Opinion polls are fairly reliable. People that aren't seeing the results they want like to believe they're not, and people that are seeing results they want maybe put a little bit too much stock in individual ones. Take the Greens. They feel they're surging, despite their opinion levels being fairly consistent except into the run up of the EU elections for years (and in the EU polling they're doing no better than 5 years ago). But I digress.
In 2012 ICM (in my opinion the most accurate pollster) put UKIP around the local election dates on 3-4%. In 2013 at the same point of the year it was 18%, though this was a clear outlier where a support level of 7-9% is more accurate, and in 2014 is is keeping around 9-11%.
This is not the trend of a party losing support, it is one of a steady rise in support of nearly 10% in two years, though we should wait a few more months for these particular elections (and the outliers they seem to generate) to see how much more this could potentially rise. It's also worth noting that these spikes in support really seem to translate in to spikes in voting. In my opinion it's not all coincidence their support was around 18% in the lead up to the 2013 local elections and the 17% they're projected right now.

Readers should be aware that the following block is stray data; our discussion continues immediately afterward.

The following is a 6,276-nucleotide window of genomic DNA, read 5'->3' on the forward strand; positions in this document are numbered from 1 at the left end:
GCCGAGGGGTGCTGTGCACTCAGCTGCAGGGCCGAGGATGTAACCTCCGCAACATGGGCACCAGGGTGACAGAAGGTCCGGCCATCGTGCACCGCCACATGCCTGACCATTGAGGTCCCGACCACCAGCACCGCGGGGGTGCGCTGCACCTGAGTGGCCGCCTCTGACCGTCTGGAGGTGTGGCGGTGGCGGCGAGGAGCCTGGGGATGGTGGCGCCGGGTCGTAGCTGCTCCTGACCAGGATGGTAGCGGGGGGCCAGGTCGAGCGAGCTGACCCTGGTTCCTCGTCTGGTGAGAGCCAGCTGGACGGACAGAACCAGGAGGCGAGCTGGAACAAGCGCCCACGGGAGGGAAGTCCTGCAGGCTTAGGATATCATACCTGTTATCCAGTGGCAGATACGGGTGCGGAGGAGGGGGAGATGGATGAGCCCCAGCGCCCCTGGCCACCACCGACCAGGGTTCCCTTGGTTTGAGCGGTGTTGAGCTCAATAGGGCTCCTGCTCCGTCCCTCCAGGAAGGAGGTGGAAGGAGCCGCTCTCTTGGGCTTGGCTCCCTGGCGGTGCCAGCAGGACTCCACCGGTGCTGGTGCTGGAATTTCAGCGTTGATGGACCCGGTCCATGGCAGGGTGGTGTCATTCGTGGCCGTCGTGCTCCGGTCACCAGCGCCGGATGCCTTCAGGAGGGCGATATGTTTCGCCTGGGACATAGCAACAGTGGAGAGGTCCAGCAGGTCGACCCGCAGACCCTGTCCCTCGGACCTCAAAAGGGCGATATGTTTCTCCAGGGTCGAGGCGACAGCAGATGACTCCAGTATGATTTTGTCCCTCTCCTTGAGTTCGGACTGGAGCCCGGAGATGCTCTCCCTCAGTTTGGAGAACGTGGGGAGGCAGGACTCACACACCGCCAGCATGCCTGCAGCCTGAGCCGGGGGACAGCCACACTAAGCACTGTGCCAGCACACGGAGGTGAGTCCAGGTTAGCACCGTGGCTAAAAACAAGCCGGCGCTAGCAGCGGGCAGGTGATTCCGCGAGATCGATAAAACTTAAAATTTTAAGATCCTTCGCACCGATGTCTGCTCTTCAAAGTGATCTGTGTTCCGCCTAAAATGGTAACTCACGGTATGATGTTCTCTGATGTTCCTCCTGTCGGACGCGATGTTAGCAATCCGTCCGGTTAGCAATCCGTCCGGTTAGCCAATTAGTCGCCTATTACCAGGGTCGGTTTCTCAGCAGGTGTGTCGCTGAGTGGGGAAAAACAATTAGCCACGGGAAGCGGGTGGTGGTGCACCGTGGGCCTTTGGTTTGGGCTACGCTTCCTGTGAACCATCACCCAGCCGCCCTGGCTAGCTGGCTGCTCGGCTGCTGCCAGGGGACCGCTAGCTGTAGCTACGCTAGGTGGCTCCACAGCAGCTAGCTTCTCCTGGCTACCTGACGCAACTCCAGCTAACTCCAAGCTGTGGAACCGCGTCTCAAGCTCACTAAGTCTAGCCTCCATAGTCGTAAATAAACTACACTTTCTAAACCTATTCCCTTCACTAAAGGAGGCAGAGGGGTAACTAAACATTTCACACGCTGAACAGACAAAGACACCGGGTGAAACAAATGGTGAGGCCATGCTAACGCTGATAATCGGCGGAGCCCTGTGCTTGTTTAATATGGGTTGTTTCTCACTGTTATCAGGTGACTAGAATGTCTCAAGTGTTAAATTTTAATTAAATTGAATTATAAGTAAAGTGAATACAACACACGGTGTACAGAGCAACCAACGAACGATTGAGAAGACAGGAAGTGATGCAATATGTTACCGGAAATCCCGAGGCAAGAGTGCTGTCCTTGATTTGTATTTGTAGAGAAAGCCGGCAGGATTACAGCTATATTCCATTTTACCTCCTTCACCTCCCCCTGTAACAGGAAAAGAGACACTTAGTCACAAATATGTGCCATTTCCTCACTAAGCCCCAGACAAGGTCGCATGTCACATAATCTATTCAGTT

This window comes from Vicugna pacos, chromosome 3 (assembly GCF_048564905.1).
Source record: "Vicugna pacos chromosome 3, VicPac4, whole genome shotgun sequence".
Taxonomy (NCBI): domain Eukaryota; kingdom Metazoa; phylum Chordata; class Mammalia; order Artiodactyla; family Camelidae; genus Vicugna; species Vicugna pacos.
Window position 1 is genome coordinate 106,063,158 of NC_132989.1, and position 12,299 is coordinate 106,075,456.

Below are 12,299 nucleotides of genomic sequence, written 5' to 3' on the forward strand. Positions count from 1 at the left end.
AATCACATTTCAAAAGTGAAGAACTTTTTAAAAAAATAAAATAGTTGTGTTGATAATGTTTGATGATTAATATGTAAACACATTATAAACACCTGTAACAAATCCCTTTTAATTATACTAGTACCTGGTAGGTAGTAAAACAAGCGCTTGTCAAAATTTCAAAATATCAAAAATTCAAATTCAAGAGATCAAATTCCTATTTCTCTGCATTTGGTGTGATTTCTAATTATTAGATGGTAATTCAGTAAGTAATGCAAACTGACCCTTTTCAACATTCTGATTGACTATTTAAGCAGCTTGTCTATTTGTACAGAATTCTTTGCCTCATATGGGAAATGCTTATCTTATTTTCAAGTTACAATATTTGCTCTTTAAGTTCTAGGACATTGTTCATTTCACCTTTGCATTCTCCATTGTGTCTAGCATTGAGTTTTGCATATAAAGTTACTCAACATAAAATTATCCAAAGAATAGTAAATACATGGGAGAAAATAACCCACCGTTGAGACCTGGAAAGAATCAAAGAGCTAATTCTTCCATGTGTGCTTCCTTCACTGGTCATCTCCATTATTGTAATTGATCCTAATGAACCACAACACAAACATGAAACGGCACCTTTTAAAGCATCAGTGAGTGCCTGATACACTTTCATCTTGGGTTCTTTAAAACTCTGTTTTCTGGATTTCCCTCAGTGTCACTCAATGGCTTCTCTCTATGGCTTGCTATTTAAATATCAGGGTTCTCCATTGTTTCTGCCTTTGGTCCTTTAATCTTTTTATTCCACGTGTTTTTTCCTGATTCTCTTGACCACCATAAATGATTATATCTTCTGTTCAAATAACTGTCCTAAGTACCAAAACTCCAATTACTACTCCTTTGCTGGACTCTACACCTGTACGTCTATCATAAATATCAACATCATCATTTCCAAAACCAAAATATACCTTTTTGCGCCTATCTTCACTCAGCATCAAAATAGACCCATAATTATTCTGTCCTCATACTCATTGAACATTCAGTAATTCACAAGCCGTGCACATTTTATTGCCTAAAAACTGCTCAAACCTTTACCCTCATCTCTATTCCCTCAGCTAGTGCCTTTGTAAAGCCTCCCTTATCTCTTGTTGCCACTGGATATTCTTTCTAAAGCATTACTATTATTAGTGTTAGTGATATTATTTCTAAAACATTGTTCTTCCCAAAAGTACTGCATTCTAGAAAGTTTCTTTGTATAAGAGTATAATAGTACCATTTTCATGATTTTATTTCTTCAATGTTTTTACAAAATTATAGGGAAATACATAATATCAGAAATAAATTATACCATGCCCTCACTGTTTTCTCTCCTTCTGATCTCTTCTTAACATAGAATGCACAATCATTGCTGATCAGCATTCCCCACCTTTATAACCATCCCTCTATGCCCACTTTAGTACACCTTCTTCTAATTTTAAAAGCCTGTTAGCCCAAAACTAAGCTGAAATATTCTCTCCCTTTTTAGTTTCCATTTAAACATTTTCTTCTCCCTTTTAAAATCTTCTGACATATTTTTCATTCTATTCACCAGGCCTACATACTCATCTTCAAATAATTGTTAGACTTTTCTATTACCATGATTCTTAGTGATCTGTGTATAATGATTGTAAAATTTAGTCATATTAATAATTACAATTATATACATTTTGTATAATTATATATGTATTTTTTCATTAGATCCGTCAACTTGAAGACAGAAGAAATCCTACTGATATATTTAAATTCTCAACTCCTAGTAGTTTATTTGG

UKIP are here, and they may not realistically be much more of a party than the Greens are as it stands, but they are also showing all the signs of taking this seriously. The BNP were just a bunch of ranty, illiterate, racists that managed to somehow pool enough brainpower to form a party. UKIP are already talking, quite sensibly, about how they're going to target seats to grow their support, to grow their volunteer base...to do all the things a serious political party does to move from being a protest party into one that retains consistent base levels of support.
Best case scenario at the moment is that their support plateaus while the other parties work out a way to mitigate the effects of the UKIP narrative, but with Labour seemingly happy to play deferentially to UKIP as if they have the answers, and Tories not quite sure whether they should be attacking UKIP or trying to show people that they're not that different from them, I'm not sure that's a guaranteed outcome either.
Sitting and pretending the rise of UKIP isn't happening, or being anal over whether or not this constitutes an "earthquake" or not is a waste of effort. The question right now is if the large number of people not voting feel proportionally any different to the proportion of people that voted, and for the other parties to find the solution to getting those usually non-voting people into the voting booths...and to find that solution fast because UKIP seem to have got a solution all of their own and they're already using it.